A new bill introduced in the Florida state legislature, if passed, would make performances of The Rocky Horror Picture Show illegal for anyone under 18.
The state of Florida has introduced a bill aimed at prohibiting anyone under the age of 18 from attending drag performances. As reported by the New Republic, lawmakers in the state confirmed that the restrictions would make it illegal for high school students to attend live performances of popular musicals like The Rocky Horror Picture Show and Hair.
The Rocky Horror Picture Show, according to the proposed Florida legislation, classifies as an “adult live performance.” The umbrella term used in the bill applies to “any show, exhibition or other presentation in front of a live audience,” that “depicts or simulates nudity, sexual conduct, sexual excitement, or specific sexual activities,” including “lewd conduct, or the lewd exposure of prosthetic or imitation genitals or breasts.”
The bill is far-reaching and, despite its attempt at clarification, vague. What the state of Florida deems offensive is not entirely clear, as the term is inherently subjective, but, according to lawmakers, The Rocky Horror Picture Show fits the bill. The punishments associated with a violation of the bill, however, are quite clear.
Any official who approves a permit for a performance that violates the statute could be charged with a misdemeanor. Establishments that violate the law could also be charged with a misdemeanor, incur hefty fines, and have licenses suspended or revoked.
Limiting who can attend live performances of The Rocky Horror Picture Show is not the major aim of the bill. The legislation would make it nearly impossible for anyone to obtain permits for Pride parades, which often include sexually suggestive material and drag performances.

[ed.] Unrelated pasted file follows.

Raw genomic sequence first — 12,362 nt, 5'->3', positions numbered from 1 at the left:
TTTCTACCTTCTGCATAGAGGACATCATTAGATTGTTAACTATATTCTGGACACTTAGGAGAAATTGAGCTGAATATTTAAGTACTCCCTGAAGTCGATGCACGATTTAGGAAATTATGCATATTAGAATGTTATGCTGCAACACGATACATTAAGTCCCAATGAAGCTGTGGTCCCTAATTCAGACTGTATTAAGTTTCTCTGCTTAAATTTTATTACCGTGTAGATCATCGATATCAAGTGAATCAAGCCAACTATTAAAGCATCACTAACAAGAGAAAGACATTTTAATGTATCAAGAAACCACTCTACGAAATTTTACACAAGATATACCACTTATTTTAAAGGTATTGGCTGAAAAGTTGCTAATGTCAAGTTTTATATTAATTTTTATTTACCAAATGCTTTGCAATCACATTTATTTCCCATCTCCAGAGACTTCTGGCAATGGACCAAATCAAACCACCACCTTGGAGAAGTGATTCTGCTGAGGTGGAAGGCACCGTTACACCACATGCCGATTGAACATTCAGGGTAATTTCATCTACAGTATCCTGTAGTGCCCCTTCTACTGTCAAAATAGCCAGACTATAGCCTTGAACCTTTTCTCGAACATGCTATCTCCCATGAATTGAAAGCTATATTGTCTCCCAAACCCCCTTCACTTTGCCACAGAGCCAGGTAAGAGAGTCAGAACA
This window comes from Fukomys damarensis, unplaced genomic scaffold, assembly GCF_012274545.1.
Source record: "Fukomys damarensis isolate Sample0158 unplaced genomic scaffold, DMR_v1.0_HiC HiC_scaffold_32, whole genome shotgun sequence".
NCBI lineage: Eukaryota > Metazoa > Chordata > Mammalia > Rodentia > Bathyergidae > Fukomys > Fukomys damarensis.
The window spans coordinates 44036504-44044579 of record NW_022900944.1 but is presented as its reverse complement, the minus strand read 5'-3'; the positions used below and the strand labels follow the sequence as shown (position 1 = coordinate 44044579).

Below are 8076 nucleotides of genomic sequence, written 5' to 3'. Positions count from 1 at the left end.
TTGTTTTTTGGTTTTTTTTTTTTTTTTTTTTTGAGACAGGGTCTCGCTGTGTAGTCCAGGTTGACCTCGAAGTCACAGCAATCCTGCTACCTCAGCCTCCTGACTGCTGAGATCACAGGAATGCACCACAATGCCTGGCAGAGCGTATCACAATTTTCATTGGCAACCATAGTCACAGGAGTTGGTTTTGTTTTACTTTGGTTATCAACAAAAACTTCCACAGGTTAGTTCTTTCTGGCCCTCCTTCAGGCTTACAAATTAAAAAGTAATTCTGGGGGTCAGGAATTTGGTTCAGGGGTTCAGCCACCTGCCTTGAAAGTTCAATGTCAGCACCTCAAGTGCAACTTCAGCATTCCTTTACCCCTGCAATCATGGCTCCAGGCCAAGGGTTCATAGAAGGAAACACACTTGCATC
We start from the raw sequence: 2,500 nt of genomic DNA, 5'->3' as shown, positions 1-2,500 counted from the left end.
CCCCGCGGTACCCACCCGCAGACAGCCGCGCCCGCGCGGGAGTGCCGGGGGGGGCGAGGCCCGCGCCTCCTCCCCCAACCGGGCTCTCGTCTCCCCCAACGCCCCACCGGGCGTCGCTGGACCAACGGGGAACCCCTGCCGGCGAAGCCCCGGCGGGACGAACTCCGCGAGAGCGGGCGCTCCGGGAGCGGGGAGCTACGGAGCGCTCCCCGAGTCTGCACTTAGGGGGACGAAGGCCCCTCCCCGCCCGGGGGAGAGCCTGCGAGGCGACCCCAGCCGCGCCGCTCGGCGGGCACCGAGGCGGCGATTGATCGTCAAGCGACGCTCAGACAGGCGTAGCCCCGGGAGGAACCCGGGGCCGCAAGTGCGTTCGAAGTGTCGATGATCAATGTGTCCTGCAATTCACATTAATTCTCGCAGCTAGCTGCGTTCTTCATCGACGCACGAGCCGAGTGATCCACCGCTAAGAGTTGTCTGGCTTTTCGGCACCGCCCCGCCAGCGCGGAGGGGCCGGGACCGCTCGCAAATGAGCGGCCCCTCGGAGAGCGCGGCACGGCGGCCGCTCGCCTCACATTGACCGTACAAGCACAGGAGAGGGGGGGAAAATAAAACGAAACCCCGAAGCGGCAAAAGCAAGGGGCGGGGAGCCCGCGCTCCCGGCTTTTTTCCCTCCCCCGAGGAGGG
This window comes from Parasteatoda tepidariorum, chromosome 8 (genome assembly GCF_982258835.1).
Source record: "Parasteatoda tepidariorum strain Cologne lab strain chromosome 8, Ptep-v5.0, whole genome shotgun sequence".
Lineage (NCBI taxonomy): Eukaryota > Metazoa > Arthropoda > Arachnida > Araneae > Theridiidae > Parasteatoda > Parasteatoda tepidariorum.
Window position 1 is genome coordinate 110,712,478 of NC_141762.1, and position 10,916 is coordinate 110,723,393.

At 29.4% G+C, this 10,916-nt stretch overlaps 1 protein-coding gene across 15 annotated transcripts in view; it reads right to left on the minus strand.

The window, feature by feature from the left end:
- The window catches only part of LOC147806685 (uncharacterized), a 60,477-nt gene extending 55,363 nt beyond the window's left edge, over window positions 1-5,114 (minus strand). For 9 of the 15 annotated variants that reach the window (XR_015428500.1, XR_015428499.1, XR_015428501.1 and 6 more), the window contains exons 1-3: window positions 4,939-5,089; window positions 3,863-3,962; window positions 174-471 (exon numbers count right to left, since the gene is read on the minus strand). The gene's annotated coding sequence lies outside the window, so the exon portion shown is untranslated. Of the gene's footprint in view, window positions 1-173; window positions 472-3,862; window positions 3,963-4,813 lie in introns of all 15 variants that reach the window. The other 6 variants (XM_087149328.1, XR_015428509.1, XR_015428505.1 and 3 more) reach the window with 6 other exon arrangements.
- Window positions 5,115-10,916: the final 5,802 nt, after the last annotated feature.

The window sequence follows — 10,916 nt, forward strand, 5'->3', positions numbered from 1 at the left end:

Florida routinely makes headlines for its politically divisive decisions. Its increased efforts at censorship spark mixed reactions. Many rolled their eyes at the state’s efforts to censor images of the statue of David, the masterpiece sculpture by Renaissance artist Michelangelo.
The new bill is predicated on Florida’s alleged effort to protect its youth from corruptive ideas. But some question the constitutionality of outlawing a minor’s right to experience culture, be it the statue of David or The Rocky Horror Picture Show.
Disney, which has a large presence in Florida thanks to Disney World, has publicly raised its voice against the state’s government. Disney CEO Bob Iger went as far as to call Florida’s governor, Ron DeSantis, “anti-business and anti-Florida.”
Disney continues its operations in Orlando, but the state’s attempted limits on free speech have riled up the entertainment giant. The latest effort will likely increase the tension between the state and many of the people and businesses that live and operate in it.
Critics have pointed out that the state seems more concerned with protecting kids from The Rocky Horror Picture Show than from school shootings. During a deeply troubling time for the United States, Florida has continued to loosen its restrictions on guns. For critics of the Florida legislature, the priorities of the state come off as tone-deaf.
The Rocky Horror Picture Show began as a small stage production in London. After it was adapted into a film, it slowly grew into a cult sensation. Midnight screenings of the movie accompanied by a live fan performance have been a tradition for decades.
The schlocky send-up to old B-movies is a cultural touchstone for generations of people. The new Florida legislation may prove to be a cultural step backward, not just for future fans of The Rocky Horror Picture Show, but anyone in the state of Florida who may be more directly impacted by the proposed restrictions.